Default arguments vs User-defined arguments

I have been reading Hadley Wickham's Advanced R in the past couple of weeks and one particular concept has caught my attention which I would be grateful if you could provide me with an explanation:

The evaluation environment is slightly different for default and user supplied arguments, as default arguments are evaluated inside the function.

and the following example is presented by the book:

h05 <- function(x = ls()) {
a <- 1
# ls() evaluated inside h05:
#> [1] "a" "x"
# ls() evaluated in global environment:
#> [1] "h05"

Here it is quite clear that the when the user provide ls() as a value to argument x it is evaluated in the global environment. However in the following example when we provide 2 values for x and y it does not affect their value in the global environment, despite the fact they are being evaluated there:

y <- 6
x <- 5

f1 <- function(x, y) {
  x*2 + y

f1(x = 4, y = 12)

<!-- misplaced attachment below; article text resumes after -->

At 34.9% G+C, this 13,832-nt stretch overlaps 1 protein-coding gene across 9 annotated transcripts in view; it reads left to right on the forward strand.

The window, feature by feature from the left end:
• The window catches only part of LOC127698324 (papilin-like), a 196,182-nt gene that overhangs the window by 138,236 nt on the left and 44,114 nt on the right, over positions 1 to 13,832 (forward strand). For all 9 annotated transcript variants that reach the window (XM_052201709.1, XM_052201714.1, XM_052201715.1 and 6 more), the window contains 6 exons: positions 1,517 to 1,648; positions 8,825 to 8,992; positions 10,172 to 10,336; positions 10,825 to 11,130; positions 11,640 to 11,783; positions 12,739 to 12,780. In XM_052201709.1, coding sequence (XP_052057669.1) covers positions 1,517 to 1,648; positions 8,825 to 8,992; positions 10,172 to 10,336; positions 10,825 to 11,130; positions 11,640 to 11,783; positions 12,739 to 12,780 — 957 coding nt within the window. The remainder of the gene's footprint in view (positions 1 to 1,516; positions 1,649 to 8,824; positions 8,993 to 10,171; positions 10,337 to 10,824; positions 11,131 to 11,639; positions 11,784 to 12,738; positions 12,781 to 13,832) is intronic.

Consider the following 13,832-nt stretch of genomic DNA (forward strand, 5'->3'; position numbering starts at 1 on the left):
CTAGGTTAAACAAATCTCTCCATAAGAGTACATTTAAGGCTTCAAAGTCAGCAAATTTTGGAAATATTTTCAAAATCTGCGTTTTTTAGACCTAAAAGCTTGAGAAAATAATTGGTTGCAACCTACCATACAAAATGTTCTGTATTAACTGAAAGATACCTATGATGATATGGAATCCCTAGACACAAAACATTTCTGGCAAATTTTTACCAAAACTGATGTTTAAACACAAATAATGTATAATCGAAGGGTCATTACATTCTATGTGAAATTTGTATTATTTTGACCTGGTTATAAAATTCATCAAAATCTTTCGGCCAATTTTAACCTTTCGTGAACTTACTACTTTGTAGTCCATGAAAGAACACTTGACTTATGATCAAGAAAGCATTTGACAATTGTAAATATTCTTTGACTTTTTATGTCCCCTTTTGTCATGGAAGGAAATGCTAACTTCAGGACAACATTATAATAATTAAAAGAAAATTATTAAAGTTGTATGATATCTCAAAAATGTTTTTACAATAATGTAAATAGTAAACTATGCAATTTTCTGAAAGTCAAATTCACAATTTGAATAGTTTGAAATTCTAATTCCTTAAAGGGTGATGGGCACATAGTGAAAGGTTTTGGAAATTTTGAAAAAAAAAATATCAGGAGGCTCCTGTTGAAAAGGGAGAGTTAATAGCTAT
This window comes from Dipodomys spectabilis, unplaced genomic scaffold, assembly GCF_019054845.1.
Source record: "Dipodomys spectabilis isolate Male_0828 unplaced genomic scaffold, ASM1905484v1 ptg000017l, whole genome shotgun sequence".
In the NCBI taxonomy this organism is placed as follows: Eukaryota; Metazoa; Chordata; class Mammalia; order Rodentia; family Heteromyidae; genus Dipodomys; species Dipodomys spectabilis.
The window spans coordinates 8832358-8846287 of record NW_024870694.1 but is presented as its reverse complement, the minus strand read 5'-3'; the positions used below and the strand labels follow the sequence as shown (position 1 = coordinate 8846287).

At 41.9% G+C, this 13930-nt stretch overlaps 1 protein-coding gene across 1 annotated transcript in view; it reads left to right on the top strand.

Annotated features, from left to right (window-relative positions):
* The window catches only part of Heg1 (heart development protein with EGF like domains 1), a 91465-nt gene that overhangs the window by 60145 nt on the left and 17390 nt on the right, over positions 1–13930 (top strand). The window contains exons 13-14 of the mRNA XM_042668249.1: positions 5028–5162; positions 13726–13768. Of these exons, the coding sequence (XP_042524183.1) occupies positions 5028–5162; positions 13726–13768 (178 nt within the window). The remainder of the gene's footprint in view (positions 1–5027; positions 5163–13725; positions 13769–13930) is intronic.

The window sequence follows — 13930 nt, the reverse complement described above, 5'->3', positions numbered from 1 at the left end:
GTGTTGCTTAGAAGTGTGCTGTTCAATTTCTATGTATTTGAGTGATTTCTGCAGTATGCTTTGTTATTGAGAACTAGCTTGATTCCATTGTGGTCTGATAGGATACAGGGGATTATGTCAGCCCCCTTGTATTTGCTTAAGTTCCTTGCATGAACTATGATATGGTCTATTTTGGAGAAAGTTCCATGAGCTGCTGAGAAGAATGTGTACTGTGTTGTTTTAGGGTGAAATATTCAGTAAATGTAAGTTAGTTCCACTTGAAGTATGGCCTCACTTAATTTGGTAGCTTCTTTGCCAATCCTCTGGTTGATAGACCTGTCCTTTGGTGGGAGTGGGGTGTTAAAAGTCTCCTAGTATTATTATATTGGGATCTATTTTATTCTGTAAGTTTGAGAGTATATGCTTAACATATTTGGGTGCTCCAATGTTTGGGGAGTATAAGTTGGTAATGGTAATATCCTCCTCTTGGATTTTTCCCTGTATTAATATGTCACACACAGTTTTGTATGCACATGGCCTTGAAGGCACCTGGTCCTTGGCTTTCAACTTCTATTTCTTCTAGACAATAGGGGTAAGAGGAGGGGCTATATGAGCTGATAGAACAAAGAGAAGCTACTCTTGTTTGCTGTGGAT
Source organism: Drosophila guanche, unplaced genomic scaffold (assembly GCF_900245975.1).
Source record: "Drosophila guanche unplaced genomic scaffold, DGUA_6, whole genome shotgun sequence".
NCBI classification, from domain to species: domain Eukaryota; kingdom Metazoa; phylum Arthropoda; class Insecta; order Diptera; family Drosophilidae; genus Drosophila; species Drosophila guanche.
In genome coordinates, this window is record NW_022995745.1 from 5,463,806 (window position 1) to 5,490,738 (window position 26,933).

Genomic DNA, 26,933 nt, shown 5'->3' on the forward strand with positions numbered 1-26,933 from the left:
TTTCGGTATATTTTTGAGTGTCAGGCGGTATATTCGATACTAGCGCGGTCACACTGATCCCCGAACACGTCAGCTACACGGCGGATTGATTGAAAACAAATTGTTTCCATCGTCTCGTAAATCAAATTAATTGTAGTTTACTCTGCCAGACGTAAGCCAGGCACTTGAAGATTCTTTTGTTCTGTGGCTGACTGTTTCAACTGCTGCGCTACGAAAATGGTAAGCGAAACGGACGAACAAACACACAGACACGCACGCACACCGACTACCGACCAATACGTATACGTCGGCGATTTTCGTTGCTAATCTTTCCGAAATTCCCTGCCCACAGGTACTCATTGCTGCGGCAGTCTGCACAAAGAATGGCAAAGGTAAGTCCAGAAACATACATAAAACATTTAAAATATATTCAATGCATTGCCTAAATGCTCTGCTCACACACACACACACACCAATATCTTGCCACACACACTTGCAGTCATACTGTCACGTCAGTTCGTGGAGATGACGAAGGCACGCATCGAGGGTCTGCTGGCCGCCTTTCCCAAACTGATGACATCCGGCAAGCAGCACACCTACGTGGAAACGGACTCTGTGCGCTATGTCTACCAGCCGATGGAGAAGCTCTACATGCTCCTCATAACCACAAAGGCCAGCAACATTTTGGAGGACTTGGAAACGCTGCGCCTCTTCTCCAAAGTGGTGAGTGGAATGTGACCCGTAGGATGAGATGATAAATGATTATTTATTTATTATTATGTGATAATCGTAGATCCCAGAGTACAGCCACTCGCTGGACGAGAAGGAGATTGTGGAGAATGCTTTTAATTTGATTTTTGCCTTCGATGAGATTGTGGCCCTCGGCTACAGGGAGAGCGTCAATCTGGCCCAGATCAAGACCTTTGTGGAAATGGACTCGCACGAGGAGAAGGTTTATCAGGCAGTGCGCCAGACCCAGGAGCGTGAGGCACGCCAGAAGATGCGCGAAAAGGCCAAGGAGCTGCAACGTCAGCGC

I would like to know what I am missing here and whether the aforementioned rule only holds true when we define and argument in terms of other arguments within a function call.

Any explanation in much appreciated.

the x=4 portion has no effect on the global environment, it is merely constructing a call.
If you go up to your first example
would not be expected to give you a variable x in the global environment, it merely constructs the call so that in the function scope x can take a value.

Thank you for your answer. I would like to ask where are those user defined arguments evaluated. because in the case of following call

f1(x = 4, y <- x)

the value of y in the global environment changes as the second promise is evaluated there. but I would precisely like to know where this x = 4 is evaluated?

I think that the answer is that your last example is equivalent to

f1(x = 4, y=y <- x)

my mental model is that every param is evaluated as its offered to the function call.
so here we now we are dealing with a number 4, this has no effect on the global environment and the function scope is setup with an x object as per definition and the value is just that 4.
we are dealing with an assignment of x to y, this has an effect on the global environment because thats where we are, also the value is going to be used for the function scope we are setting up.

y <- 6
x <- 5

f1 <- function(x, y) {
  x*2 + y

f1(x = 4, y= z <- x) # here we assign to z
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Thank you very much for taking time out to answer my question, I really appreciate it and your answer was quite helpful.

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